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February 27th, 2022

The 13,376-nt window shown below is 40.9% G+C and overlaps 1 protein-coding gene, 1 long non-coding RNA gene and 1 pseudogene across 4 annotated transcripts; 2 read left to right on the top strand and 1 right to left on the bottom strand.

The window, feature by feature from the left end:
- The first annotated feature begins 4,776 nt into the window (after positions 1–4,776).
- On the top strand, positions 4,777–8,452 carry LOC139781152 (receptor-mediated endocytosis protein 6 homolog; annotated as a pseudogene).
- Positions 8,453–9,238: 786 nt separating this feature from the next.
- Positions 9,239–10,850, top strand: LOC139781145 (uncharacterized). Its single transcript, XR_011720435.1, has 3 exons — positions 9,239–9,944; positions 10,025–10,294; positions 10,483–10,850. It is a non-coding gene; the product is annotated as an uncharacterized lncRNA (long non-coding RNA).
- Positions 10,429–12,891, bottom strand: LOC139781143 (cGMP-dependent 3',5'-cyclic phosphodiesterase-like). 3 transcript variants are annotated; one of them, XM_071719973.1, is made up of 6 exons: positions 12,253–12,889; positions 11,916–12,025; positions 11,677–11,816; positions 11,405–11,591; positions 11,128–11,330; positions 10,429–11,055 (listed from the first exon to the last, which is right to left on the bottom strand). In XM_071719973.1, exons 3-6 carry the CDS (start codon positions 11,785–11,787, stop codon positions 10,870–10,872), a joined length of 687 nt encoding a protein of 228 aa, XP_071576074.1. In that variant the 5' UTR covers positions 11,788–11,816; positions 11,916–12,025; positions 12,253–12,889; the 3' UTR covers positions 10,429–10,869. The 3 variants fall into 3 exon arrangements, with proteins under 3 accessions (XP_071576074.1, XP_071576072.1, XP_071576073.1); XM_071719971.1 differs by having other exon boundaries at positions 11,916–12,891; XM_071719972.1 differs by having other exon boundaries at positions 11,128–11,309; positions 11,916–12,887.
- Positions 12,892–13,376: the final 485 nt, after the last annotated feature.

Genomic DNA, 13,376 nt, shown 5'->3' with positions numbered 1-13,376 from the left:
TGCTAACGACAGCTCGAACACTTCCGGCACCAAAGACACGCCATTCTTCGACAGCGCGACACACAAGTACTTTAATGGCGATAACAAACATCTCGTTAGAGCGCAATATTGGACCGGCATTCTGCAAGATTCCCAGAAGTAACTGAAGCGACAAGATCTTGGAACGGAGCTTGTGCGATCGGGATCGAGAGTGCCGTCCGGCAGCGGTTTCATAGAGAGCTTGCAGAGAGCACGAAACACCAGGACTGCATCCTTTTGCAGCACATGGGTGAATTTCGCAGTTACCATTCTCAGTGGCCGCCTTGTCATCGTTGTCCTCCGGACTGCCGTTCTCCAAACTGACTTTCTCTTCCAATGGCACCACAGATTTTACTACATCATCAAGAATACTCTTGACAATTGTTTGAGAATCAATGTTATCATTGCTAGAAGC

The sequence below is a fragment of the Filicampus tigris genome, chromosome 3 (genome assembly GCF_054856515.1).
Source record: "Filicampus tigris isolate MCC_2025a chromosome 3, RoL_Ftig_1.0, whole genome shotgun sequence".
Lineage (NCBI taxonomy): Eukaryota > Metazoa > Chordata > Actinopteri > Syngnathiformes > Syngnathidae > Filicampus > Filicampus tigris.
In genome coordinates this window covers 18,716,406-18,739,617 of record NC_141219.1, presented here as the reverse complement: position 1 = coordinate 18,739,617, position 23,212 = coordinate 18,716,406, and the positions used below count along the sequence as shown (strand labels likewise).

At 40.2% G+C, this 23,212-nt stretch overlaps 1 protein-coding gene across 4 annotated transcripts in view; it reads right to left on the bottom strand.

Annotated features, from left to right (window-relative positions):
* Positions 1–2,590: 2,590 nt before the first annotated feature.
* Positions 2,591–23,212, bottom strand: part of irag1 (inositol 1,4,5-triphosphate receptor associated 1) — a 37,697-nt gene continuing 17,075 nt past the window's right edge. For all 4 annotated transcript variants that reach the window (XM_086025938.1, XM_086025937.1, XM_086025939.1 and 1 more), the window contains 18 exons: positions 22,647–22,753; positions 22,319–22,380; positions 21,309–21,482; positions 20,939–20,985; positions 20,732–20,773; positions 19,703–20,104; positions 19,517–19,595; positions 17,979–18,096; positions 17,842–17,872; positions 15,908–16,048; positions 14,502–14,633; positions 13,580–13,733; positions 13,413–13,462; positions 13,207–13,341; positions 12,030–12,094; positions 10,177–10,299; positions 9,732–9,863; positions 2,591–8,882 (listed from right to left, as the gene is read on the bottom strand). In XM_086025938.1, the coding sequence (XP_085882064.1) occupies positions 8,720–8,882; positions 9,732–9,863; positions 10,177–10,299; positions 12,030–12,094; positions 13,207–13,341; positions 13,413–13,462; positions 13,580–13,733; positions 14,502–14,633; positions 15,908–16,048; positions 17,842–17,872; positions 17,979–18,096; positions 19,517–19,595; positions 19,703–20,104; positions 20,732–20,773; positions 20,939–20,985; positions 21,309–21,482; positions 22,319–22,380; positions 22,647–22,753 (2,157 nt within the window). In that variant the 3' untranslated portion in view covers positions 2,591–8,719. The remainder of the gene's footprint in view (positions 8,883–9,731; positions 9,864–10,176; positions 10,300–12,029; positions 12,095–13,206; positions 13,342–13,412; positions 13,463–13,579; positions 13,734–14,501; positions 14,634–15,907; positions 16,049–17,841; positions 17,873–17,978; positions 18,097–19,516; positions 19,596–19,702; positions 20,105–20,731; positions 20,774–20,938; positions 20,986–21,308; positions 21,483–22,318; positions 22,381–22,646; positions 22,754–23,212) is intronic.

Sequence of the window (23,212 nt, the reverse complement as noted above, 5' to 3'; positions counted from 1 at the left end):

I know that for many of us, it is mighty hard to centre ourselves in that moment on the mountain that is described in our gospel this morning. Our thoughts, understandably, are with the people of Ukraine, now at war, a sovereign, democratic country invaded by a tyrant. This is the truth of the moment - a truth we knew already existed; a truth revealed by President Putin’s terrible and evil actions this week. And now the world is transfigured by a terrible truth we don’t want to be real but have to face. That is the epiphany of this moment. It is upon us. So it is hard to travel up that mountain with the disciples, hanging out with the ghosts of old prophets; and yet, as we might find when we get up there, it is even harder to leave the safe space of that mountain. There is always a lesson in the gospel, even for us, who seem so far away, living in a different time. What is an epiphany? It is a sudden insight or change of perspective that transforms our ideas of who we are and the meaning of our lives. There is no going back from an epiphany: there is only the before and the after. The transfiguration of Jesus is the epiphany that we have been waiting for all this church season, the place to which we have been heading. There is no going back from this moment; there is only the before and the after. In our gospel, the disciples are hanging out with Jesus on the mountain, enjoying bit of a relaxation away from the crowd. In part one of the epiphany moment, we hear that while Jesus is praying, he shines bright and his appearance changes. But Peter is maybe enjoying the leisure time a bit too much. He is already thinking of setting up permanent residence on the mountain. Cue part two of the epiphany: the voice of God: “This is my Chosen,” the voice of God says. “Listen to Jesus.” We might note that the story of transfiguration appears to happen in those two parts: the first, during a moment of introspection and prayer that is perhaps meant mainly for Jesus himself, to clarify who he is to God and the world. And the second, a booming voice that must have rung in Peter’s ears for days – for ever – a voice that feels meant for the disciples – and for us - to clarify who Jesus should be for us: the chosen voice of God on earth, whose gospel of tolerance and kindness and other-centredness we should heed. As with all epiphanies – this one, famous ones, our private ones – they don’t come out of the blue. They are truths that always existed but were waiting for us to discover. An apple falls from a tree, and Newton discovers gravity; but gravity existed before Newton figured it out. In Pride and Prejudice, Mr. Darcy was a good guy before Elizabeth Bennett realized it. The reluctant hero of popular culture was a hero well before they accepted the idea themselves. And Jesus, well we know, Jesus was chosen from the beginning. Jesus was always chosen by God. The moment on the mountain only reveals what was always true. The lesson of transfiguration Sunday, the last lesson of epiphany is a reminder to us to learn from those epiphany moments. They are truths we have already created, or that already existed, waiting to be found and faced, waiting to guide us forward. Because epiphanies reveal the truth, they are neutral in themselves. Sometimes they force upon us a truth we don’t want to accept but need to face. Waking up to Russia’s invading Ukraine was, for many of us, a moment of that kind of before- and-after clarity: the truth was always there, but we didn’t want it to be true; we wanted war to be peace. But it isn’t. We are in the changed afterward, and, whatever happens, we cannot go back. The disciples wanted to stay on that mountain, and who could blame them? Down on the ground, in the real world, were crowds of needy people. The pharisees were waiting there to persecute them. Down on the ground, in the not-so-distant future, was the cross at the very end of the road. And yet, they could not stay. They knew they could not stay. They had experienced an epiphany - a truth they had always known revealed in the transfiguration of Christ. That was now the only truth in the world that mattered to them, and it would shape them forever going forward. There is another important part in this story for us to remember as well. And it is this: Christ was not actually transfigured in that moment on the mountain; he had always been chosen by God. A truth was not created; it was revealed. It was the same for the disciples and it is the same for us: we are also chosen by God; we are also worthy. The epiphany - the transfiguration - happens for us when we realize it to be true. That moment happens at different times and in different stages in life - if we are open to it. As we leave Epiphany and begin the journey into what appears will be a hard and difficult, sorrow-filled Lent, what is the lesson to take from Transfiguration Sunday? When we are lucky, the truths revealed in an epiphany are easy and wonderful - revelations that lift life. But also when we are lucky, epiphanies show us the lie that couldn’t last and the truth we needed to hear; they become a new guidepost for us. Transfiguration Sunday is both: a revelation to lift our spirits – Jesus is chosen by God. And a guidepost to send us forth: Jesus is chosen by God. In the choosing of Jesus, so we are chosen. We cannot stop every war, we cannot feed everyone who is hungry, we cannot outsmart every false prophet who seeks to destroy for their own gain. But we can come down from the mountain and help where we can. The transfiguration of Christ in the end was not about God’s choosing Jesus; this was always true. It was not about God’s choosing us: this was also always true. The transfiguration is ultimately about this one important, this one essential follow-though. It reminds us again of what is true, and then sends us forth, down the mountain, into the mess of the world, to do our best to heal it. Amen.